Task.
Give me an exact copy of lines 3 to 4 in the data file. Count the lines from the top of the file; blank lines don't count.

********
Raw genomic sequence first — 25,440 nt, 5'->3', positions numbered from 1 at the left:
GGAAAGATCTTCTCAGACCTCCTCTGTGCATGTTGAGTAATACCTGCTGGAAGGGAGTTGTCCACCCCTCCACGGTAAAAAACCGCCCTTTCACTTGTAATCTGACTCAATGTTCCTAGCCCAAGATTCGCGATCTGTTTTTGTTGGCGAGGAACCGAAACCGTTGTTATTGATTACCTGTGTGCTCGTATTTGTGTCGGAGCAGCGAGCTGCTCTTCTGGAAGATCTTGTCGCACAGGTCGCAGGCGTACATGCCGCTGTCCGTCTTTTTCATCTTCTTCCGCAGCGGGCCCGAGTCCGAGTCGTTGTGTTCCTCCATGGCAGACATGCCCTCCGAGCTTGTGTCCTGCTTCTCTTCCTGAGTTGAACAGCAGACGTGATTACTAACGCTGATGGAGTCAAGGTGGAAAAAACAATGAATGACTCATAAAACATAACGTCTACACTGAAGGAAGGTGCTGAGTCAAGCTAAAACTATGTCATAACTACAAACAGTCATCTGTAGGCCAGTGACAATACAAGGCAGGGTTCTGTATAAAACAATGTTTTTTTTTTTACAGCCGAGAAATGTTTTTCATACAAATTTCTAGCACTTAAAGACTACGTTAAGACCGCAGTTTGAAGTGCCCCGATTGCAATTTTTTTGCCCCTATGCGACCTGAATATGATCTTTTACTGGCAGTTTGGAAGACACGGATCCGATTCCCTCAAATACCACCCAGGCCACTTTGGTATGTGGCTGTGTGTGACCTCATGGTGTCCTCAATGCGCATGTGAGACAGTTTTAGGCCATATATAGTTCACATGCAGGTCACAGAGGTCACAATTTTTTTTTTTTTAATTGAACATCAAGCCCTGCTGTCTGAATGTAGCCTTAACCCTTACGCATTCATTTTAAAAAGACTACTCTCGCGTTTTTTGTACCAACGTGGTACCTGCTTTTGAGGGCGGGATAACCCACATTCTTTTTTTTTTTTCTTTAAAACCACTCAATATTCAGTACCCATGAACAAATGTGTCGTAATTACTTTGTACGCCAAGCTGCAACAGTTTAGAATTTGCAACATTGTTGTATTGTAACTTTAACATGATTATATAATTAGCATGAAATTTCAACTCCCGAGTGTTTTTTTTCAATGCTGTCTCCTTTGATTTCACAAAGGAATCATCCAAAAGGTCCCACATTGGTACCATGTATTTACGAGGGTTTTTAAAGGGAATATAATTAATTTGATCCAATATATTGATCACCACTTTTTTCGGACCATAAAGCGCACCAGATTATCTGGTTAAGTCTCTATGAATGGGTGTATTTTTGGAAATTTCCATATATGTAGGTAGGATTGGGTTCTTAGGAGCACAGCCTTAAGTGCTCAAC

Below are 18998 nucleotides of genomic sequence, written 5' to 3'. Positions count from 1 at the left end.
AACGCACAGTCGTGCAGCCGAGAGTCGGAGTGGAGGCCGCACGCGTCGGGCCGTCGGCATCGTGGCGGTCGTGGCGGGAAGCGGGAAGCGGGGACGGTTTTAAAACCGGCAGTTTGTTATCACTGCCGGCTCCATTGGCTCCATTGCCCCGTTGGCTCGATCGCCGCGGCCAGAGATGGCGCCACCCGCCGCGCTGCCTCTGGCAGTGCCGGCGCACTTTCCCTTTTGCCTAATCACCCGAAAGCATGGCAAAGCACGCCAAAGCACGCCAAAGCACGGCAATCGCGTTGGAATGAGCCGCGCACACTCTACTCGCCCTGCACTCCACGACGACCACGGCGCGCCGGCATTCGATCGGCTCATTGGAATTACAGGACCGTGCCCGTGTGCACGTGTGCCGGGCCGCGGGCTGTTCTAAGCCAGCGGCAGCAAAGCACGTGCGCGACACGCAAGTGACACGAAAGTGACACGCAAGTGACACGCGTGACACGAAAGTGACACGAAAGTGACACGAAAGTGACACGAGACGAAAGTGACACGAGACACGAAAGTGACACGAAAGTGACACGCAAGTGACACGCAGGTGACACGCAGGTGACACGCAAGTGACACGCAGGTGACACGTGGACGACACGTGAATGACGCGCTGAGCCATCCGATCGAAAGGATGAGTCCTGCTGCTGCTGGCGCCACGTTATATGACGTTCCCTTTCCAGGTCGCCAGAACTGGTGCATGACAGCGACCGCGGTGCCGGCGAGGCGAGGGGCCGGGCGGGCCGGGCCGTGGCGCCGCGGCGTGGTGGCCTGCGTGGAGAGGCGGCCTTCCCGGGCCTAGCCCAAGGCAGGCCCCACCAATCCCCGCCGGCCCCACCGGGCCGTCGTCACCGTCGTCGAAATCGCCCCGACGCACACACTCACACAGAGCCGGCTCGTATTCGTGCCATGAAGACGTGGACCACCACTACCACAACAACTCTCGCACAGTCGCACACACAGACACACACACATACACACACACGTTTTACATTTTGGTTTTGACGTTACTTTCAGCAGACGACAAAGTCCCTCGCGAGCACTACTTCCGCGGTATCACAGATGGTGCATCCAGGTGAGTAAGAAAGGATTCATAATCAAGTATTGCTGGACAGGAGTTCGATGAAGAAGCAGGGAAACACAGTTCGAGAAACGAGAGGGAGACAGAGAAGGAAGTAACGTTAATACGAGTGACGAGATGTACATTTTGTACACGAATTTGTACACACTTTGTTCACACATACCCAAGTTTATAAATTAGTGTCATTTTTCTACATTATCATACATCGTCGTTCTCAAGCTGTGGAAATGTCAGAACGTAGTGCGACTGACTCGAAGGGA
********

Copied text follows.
Below are 18998 nucleotides of genomic sequence, written 5' to 3'. Positions count from 1 at the left end.
AACGCACAGTCGTGCAGCCGAGAGTCGGAGTGGAGGCCGCACGCGTCGGGCCGTCGGCATCGTGGCGGTCGTGGCGGGAAGCGGGAAGCGGGGACGGTTTTAAAACCGGCAGTTTGTTATCACTGCCGGCTCCATTGGCTCCATTGCCCCGTTGGCTCGATCGCCGCGGCCAGAGATGGCGCCACCCGCCGCGCTGCCTCTGGCAGTGCCGGCGCACTTTCCCTTTTGCCTAATCACCCGAAAGCATGGCAAAGCACGCCAAAGCACGCCAAAGCACGGCAATCGCGTTGGAATGAGCCGCGCACACTCTACTCGCCCTGCACTCCACGACGACCACGGCGCGCCGGCATTCGATCGGCTCATTGGAATTACAGGACCGTGCCCGTGTGCACGTGTGCCGGGCCGCGGGCTGTTCTAAGCCAGCGGCAGCAAAGCACGTGCGCGACACGCAAGTGACACGAAAGTGACACGCAAGTGACACGCGTGACACGAAAGTGACACGAAAGTGACACGAAAGTGACACGAGACGAAAGTGACACGAGACACGAAAGTGACACGAAAGTGACACGCAAGTGACACGCAGGTGACACGCAGGTGACACGCAAGTGACACGCAGGTGACACGTGGACGACACGTGAATGACGCGCTGAGCCATCCGATCGAAAGGATGAGTCCTGCTGCTGCTGGCGCCACGTTATATGACGTTCCCTTTCCAGGTCGCCAGAACTGGTGCATGACAGCGACCGCGGTGCCGGCGAGGCGAGGGGCCGGGCGGGCCGGGCCGTGGCGCCGCGGCGTGGTGGCCTGCGTGGAGAGGCGGCCTTCCCGGGCCTAGCCCAAGGCAGGCCCCACCAATCCCCGCCGGCCCCACCGGGCCGTCGTCACCGTCGTCGAAATCGCCCCGACGCACACACTCACACAGAGCCGGCTCGTATTCGTGCCATGAAGACGTGGACCACCACTACCACAACAACTCTCGCACAGTCGCACACACAGACACACACACATACACACACACGTTTTACATTTTGGTTTTGACGTTACTTTCAGCAGACGACAAAGTCCCTCGCGAGCACTACTTCCGCGGTATCACAGATGGTGCATCCAGGTGAGTAAGAAAGGATTCATAATCAAGTATTGCTGGACAGGAGTTCGATGAAGAAGCAGGGAAACACAGTTCGAGAAACGAGAGGGAGACAGAGAAGGAAGTAACGTTAATACGAGTGACGAGATGTACATTTTGTACACGAATTTGTACACACTTTGTTCACACATACCCAAGTTTATAAATTAGTGTCATTTTTCTACATTATCATACATCGTCGTTCTCAAGCTGTGGAAATGTCAGAACGTAGTGCGACTGACTCGAAGGGA